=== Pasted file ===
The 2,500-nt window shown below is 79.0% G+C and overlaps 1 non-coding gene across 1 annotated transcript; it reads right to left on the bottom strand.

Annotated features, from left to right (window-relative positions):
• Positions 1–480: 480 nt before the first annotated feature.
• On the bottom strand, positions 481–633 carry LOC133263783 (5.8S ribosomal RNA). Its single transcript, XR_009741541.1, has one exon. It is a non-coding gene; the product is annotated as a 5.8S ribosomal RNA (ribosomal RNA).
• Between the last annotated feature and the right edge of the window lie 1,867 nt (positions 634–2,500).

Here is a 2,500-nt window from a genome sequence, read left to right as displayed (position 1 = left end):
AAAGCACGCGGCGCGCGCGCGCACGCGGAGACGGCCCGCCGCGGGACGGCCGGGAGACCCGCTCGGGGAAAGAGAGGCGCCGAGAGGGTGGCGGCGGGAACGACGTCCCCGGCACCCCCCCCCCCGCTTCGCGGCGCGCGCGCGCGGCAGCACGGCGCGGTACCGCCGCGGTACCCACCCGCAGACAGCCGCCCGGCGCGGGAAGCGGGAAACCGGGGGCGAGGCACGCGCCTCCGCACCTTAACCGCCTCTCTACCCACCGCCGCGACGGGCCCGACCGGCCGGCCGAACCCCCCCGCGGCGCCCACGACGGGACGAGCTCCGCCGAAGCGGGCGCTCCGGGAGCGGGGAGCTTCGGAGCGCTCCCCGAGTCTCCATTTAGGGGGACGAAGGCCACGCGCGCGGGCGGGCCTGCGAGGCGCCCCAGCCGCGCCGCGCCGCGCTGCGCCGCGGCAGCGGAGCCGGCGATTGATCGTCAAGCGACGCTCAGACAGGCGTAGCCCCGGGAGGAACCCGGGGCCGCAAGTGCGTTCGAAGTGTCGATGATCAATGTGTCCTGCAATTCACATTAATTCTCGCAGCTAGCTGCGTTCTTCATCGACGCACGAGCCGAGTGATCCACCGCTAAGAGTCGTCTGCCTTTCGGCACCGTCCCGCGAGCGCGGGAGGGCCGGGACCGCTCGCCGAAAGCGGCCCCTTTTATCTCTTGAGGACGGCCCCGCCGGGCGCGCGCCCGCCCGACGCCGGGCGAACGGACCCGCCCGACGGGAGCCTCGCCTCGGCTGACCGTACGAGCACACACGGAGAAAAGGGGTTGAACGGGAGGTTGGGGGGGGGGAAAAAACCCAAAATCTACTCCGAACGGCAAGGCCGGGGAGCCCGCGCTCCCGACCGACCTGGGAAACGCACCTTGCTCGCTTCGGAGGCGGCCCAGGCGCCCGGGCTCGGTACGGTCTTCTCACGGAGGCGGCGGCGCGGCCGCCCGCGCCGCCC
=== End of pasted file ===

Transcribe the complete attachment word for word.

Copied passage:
The 2,500-nt window shown below is 79.0% G+C and overlaps 1 non-coding gene across 1 annotated transcript; it reads right to left on the bottom strand.

Annotated features, from left to right (window-relative positions):
• Positions 1–480: 480 nt before the first annotated feature.
• On the bottom strand, positions 481–633 carry LOC133263783 (5.8S ribosomal RNA). Its single transcript, XR_009741541.1, has one exon. It is a non-coding gene; the product is annotated as a 5.8S ribosomal RNA (ribosomal RNA).
• Between the last annotated feature and the right edge of the window lie 1,867 nt (positions 634–2,500).

Here is a 2,500-nt window from a genome sequence, read left to right as displayed (position 1 = left end):
AAAGCACGCGGCGCGCGCGCGCACGCGGAGACGGCCCGCCGCGGGACGGCCGGGAGACCCGCTCGGGGAAAGAGAGGCGCCGAGAGGGTGGCGGCGGGAACGACGTCCCCGGCACCCCCCCCCCCGCTTCGCGGCGCGCGCGCGCGGCAGCACGGCGCGGTACCGCCGCGGTACCCACCCGCAGACAGCCGCCCGGCGCGGGAAGCGGGAAACCGGGGGCGAGGCACGCGCCTCCGCACCTTAACCGCCTCTCTACCCACCGCCGCGACGGGCCCGACCGGCCGGCCGAACCCCCCCGCGGCGCCCACGACGGGACGAGCTCCGCCGAAGCGGGCGCTCCGGGAGCGGGGAGCTTCGGAGCGCTCCCCGAGTCTCCATTTAGGGGGACGAAGGCCACGCGCGCGGGCGGGCCTGCGAGGCGCCCCAGCCGCGCCGCGCCGCGCTGCGCCGCGGCAGCGGAGCCGGCGATTGATCGTCAAGCGACGCTCAGACAGGCGTAGCCCCGGGAGGAACCCGGGGCCGCAAGTGCGTTCGAAGTGTCGATGATCAATGTGTCCTGCAATTCACATTAATTCTCGCAGCTAGCTGCGTTCTTCATCGACGCACGAGCCGAGTGATCCACCGCTAAGAGTCGTCTGCCTTTCGGCACCGTCCCGCGAGCGCGGGAGGGCCGGGACCGCTCGCCGAAAGCGGCCCCTTTTATCTCTTGAGGACGGCCCCGCCGGGCGCGCGCCCGCCCGACGCCGGGCGAACGGACCCGCCCGACGGGAGCCTCGCCTCGGCTGACCGTACGAGCACACACGGAGAAAAGGGGTTGAACGGGAGGTTGGGGGGGGGGAAAAAACCCAAAATCTACTCCGAACGGCAAGGCCGGGGAGCCCGCGCTCCCGACCGACCTGGGAAACGCACCTTGCTCGCTTCGGAGGCGGCCCAGGCGCCCGGGCTCGGTACGGTCTTCTCACGGAGGCGGCGGCGCGGCCGCCCGCGCCGCCC